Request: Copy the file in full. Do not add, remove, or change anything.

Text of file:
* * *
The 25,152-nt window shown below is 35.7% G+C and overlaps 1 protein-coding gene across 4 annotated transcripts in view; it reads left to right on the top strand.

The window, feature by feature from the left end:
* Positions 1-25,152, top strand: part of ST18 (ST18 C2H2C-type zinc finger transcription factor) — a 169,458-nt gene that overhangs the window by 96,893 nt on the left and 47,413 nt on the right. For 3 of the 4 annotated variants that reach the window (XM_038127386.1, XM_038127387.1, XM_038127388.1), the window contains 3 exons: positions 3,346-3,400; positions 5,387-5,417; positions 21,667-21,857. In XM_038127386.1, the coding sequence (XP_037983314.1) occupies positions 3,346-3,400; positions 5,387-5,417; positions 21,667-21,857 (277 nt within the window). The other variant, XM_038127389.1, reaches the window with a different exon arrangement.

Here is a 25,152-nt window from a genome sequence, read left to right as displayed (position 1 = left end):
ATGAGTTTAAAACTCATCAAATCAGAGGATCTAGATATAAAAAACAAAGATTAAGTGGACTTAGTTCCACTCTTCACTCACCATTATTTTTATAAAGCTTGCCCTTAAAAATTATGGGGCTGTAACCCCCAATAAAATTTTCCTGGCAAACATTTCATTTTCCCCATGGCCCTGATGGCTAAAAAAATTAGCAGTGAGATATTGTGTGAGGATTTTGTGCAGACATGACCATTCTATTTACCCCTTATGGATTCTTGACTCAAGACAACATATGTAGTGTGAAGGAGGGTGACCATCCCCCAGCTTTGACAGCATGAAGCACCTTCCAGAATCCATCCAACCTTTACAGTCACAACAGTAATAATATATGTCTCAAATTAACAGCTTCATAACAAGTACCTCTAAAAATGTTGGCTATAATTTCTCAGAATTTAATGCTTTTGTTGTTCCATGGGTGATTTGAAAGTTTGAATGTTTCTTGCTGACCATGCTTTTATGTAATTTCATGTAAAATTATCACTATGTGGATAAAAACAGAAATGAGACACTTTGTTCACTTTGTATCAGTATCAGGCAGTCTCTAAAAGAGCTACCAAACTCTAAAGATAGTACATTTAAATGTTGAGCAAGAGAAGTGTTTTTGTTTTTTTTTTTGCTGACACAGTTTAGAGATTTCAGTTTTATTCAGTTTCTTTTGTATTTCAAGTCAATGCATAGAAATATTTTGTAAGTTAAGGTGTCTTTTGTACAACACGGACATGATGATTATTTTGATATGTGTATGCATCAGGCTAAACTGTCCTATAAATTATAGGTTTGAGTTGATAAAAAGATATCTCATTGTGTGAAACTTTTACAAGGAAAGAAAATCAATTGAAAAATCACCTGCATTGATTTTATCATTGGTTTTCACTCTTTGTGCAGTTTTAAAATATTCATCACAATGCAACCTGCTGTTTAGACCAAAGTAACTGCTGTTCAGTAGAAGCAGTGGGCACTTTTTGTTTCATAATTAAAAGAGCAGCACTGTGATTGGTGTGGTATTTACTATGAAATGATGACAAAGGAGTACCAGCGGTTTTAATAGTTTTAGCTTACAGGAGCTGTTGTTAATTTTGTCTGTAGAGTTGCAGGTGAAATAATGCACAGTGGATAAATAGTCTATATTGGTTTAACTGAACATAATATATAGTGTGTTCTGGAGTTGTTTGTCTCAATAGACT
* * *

The 25,152-nt window shown below is 35.7% G+C and overlaps 1 protein-coding gene across 4 annotated transcripts in view; it reads left to right on the top strand.

The window, feature by feature from the left end:
* Positions 1-25,152, top strand: part of ST18 (ST18 C2H2C-type zinc finger transcription factor) — a 169,458-nt gene that overhangs the window by 96,893 nt on the left and 47,413 nt on the right. For 3 of the 4 annotated variants that reach the window (XM_038127386.1, XM_038127387.1, XM_038127388.1), the window contains 3 exons: positions 3,346-3,400; positions 5,387-5,417; positions 21,667-21,857. In XM_038127386.1, the coding sequence (XP_037983314.1) occupies positions 3,346-3,400; positions 5,387-5,417; positions 21,667-21,857 (277 nt within the window). The other variant, XM_038127389.1, reaches the window with a different exon arrangement.

Here is a 25,152-nt window from a genome sequence, read left to right as displayed (position 1 = left end):
ATGAGTTTAAAACTCATCAAATCAGAGGATCTAGATATAAAAAACAAAGATTAAGTGGACTTAGTTCCACTCTTCACTCACCATTATTTTTATAAAGCTTGCCCTTAAAAATTATGGGGCTGTAACCCCCAATAAAATTTTCCTGGCAAACATTTCATTTTCCCCATGGCCCTGATGGCTAAAAAAATTAGCAGTGAGATATTGTGTGAGGATTTTGTGCAGACATGACCATTCTATTTACCCCTTATGGATTCTTGACTCAAGACAACATATGTAGTGTGAAGGAGGGTGACCATCCCCCAGCTTTGACAGCATGAAGCACCTTCCAGAATCCATCCAACCTTTACAGTCACAACAGTAATAATATATGTCTCAAATTAACAGCTTCATAACAAGTACCTCTAAAAATGTTGGCTATAATTTCTCAGAATTTAATGCTTTTGTTGTTCCATGGGTGATTTGAAAGTTTGAATGTTTCTTGCTGACCATGCTTTTATGTAATTTCATGTAAAATTATCACTATGTGGATAAAAACAGAAATGAGACACTTTGTTCACTTTGTATCAGTATCAGGCAGTCTCTAAAAGAGCTACCAAACTCTAAAGATAGTACATTTAAATGTTGAGCAAGAGAAGTGTTTTTGTTTTTTTTTTTGCTGACACAGTTTAGAGATTTCAGTTTTATTCAGTTTCTTTTGTATTTCAAGTCAATGCATAGAAATATTTTGTAAGTTAAGGTGTCTTTTGTACAACACGGACATGATGATTATTTTGATATGTGTATGCATCAGGCTAAACTGTCCTATAAATTATAGGTTTGAGTTGATAAAAAGATATCTCATTGTGTGAAACTTTTACAAGGAAAGAAAATCAATTGAAAAATCACCTGCATTGATTTTATCATTGGTTTTCACTCTTTGTGCAGTTTTAAAATATTCATCACAATGCAACCTGCTGTTTAGACCAAAGTAACTGCTGTTCAGTAGAAGCAGTGGGCACTTTTTGTTTCATAATTAAAAGAGCAGCACTGTGATTGGTGTGGTATTTACTATGAAATGATGACAAAGGAGTACCAGCGGTTTTAATAGTTTTAGCTTACAGGAGCTGTTGTTAATTTTGTCTGTAGAGTTGCAGGTGAAATAATGCACAGTGGATAAATAGTCTATATTGGTTTAACTGAACATAATATATAGTGTGTTCTGGAGTTGTTTGTCTCAATAGACT